It's tough to be obsolesced.

This makes looking back to a Stieglitz, or a Weston or even an early color street photograph from the early 70s by Joel Meyerwitz look like they were making a bloody miracle. And they were. Spend some time with some original Adams or Weston prints and they will blow you away, as for them to be making prints of that high a quality in the time they were making them was unbelievable.

Now, shoot RAW, let the camera make the focus and exposure settings, load the file into Lightroom, adjust it with sliders to your liking, export it as a TIFF, send it off to be printed or print it yourself and what have you got?  A well exposed and excellent print.

Did I at times rely upon my technical skills in analog days to outweigh anything else? 

Yes.

 Many of us did that. Point an 8 x 10 camera at something inane and inconsequential, develop the film and make the print with consummate skill, frame it beautifully and show it with the presumption that it is hugely important. Great significance and weight based on the device that made the picture, often nothing else. Paul Krot, a teacher of mine at RISD and the inventor of Sprint Chemistry, once said to me that anything was fantastic if shot with an 8 x 10 camera and its true. The format seduced me for 25years.

Now, I am shooting with a 61 MP mirrorless camera that handheld can do very well when compared to the 8 x 10, maybe even better. Making a big print 40 or 50 inches across is easy these days, you just need a big printer.

All of those technical concerns, the skill of printing and handling the materials knowledgeably, being practiced and respectful of what could be done are now, for the most part, over. 

When working with analog materials my objective was always to make the perfect print; the widest tonal range, the best sharpness, the deepest blacks and the most luminous highlights that I could. Remember Ansel Adam's adage that the "negative was the composition but the print was the performance"? This took great skill, years of experience and yes, often some luck to succeed. It was very difficult to do. Now, these things are easy, almost assumed. Those very values and high standards are often lost on those younger, brought up in a digital era. This is partly progress but also makes me a little sad too. The idea, now, of spending a whole day in the darkroom going through many sheets of paper to make one consummate print seems laughable.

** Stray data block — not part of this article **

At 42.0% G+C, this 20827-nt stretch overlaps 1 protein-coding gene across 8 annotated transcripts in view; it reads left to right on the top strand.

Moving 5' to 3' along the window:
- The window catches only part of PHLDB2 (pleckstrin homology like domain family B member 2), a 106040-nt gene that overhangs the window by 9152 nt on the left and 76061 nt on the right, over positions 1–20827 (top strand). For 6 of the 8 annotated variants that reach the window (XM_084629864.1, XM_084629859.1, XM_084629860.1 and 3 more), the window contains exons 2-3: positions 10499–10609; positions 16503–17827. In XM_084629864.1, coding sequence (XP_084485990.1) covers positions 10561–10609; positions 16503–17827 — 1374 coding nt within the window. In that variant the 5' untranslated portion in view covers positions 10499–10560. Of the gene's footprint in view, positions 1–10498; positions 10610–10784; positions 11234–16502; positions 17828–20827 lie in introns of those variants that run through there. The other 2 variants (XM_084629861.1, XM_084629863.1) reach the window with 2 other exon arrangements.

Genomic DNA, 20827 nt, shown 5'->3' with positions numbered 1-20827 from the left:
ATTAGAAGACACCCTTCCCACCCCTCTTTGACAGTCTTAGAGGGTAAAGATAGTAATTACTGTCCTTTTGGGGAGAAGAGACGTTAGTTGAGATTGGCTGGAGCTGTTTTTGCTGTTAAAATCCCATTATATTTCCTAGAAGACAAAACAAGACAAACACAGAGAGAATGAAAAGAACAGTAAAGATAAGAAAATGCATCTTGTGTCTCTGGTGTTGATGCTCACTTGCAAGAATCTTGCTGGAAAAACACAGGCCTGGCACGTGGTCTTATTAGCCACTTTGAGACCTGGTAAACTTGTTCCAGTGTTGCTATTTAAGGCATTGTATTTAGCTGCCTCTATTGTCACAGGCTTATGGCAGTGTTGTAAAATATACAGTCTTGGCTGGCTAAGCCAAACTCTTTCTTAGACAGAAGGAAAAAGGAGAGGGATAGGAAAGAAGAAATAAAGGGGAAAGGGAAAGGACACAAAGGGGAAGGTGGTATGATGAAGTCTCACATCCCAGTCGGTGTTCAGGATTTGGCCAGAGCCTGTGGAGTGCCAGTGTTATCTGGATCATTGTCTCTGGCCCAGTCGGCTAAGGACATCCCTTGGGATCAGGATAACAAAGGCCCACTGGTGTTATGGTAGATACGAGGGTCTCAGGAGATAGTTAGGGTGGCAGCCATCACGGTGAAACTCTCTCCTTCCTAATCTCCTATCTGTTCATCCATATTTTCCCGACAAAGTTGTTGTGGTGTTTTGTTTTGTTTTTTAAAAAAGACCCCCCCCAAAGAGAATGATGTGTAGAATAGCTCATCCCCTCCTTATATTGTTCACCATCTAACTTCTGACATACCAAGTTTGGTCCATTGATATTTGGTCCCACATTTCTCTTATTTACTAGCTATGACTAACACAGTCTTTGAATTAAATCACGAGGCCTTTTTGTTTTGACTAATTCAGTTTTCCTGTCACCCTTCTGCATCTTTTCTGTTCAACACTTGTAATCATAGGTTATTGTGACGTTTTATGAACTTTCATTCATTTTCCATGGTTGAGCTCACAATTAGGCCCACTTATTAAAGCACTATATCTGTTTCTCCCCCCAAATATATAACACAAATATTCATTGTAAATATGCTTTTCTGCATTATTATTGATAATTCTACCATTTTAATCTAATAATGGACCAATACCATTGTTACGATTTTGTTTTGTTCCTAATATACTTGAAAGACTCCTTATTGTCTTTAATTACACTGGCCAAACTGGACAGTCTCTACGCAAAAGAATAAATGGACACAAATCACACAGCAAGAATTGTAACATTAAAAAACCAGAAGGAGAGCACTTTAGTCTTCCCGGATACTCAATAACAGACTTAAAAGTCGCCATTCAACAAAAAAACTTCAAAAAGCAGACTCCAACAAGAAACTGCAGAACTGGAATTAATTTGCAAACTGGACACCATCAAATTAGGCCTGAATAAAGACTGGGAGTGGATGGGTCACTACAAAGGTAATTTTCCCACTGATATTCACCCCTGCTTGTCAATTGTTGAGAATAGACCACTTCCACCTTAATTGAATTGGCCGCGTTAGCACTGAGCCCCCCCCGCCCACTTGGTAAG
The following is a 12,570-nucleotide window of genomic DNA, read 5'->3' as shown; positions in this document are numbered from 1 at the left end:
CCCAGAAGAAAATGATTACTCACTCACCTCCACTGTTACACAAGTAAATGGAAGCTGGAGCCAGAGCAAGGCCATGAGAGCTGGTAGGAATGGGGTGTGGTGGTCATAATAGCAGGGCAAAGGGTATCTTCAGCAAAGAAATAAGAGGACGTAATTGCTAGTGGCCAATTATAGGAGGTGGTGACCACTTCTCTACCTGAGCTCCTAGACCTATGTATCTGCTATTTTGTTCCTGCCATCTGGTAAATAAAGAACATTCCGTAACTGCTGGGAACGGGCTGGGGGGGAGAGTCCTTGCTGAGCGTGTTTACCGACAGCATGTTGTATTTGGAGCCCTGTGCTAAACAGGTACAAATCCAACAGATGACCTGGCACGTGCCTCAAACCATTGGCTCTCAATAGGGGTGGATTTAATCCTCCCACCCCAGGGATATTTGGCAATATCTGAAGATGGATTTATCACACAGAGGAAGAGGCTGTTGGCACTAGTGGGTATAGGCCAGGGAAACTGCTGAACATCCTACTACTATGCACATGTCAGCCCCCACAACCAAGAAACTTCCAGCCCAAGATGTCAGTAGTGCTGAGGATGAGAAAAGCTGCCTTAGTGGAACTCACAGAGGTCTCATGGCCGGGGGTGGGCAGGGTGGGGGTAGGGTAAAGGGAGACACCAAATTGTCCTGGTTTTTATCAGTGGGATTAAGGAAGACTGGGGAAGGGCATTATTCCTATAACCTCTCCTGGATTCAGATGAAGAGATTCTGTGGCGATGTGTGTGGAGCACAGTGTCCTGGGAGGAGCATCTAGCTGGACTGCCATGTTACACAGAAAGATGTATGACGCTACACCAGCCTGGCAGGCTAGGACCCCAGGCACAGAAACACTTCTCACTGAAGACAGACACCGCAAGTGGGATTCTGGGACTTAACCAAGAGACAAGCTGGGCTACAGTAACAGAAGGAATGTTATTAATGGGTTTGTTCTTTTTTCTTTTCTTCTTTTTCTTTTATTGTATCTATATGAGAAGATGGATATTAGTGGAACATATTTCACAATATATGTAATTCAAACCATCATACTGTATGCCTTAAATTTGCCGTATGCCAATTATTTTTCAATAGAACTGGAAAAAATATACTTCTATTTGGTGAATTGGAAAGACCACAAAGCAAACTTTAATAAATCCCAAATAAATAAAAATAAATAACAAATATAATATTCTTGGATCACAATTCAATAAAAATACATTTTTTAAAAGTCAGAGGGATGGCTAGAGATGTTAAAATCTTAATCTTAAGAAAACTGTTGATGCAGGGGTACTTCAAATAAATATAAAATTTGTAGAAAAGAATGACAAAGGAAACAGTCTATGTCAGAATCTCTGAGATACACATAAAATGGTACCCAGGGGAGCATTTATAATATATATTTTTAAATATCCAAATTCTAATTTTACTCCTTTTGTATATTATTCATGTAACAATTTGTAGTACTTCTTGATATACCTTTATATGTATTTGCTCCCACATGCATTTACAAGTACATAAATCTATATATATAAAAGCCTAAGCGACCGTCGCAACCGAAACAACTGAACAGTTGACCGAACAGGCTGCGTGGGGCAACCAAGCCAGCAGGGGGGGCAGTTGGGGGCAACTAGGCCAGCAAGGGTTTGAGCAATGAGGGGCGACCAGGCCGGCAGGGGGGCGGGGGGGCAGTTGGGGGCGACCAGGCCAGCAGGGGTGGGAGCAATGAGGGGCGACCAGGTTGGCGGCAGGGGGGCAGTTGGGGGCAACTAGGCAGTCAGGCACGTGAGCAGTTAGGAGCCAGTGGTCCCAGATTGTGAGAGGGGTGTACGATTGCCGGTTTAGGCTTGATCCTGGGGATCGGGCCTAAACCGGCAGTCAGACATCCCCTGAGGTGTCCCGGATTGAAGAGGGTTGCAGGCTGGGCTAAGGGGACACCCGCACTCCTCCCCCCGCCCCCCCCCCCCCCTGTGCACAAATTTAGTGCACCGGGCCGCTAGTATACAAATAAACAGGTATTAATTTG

To quote Kurt Vonnegut once again, 

"and so it goes."


(All images reproduced here are ©Neal Rantoul and are from 8 x 10 negatives and transparencies and may not be reproduced without specific permission by the photographer.)

Topics: Commentary,8 x 10,black and white and color

Permalink | Posted October 20, 2019

Salton Sea 2 Part 2

Continuing and finishing a look at the Salton Sea 2 series made in 2012. 

The Salton Sea, a simply incredible place, as if from another planet. The soil crunching under my feet and turning to powder at my step.

The "sun behind the pole" trick used here with some slight band of color where there's water in the background.

The first photograph in the series with a preponderance of color, some kind of fetid and polluted pond that stunk. The lens is now taking a larger role here. Push a wide angle lens down and verticals bow out.

Back to our original structural device... long, blacked-out rectangular windows and here just a hint of the pond through the building, in color. This is one of those where the actual the print (at 22 inches across) makes a huge difference. Everything is probably too small here to see the subtlety.

Moving on we turn to the right and find another expanse of what looks like devastation:

and 180 degrees:

showing the mountains in the far distance.

This photograph brings us to another abandoned structure, shot square onto the   pointed edge of the building, a clear divergence from all the others which were made as parallel plane photographs. Another pond coming up, seen through the window, is shown full frame next.

I think of this image as being the most brutal, as this pond filled with some unimaginable liquid that looks viscous, fills the frame.

Then next to the series only vertical, back to where we started from

Then to the last two images in the series, when exhibited put side by side to each other, the same file printed twice:

with the black and white image conforming to the rule that says water is color, over there on the far right of the frame, a judgement call on my part and not without controversy as some feel the print should be all black and white.

I didn't so much mind breaking my own convention as I wanted to try to prove the efficacy of the device I used.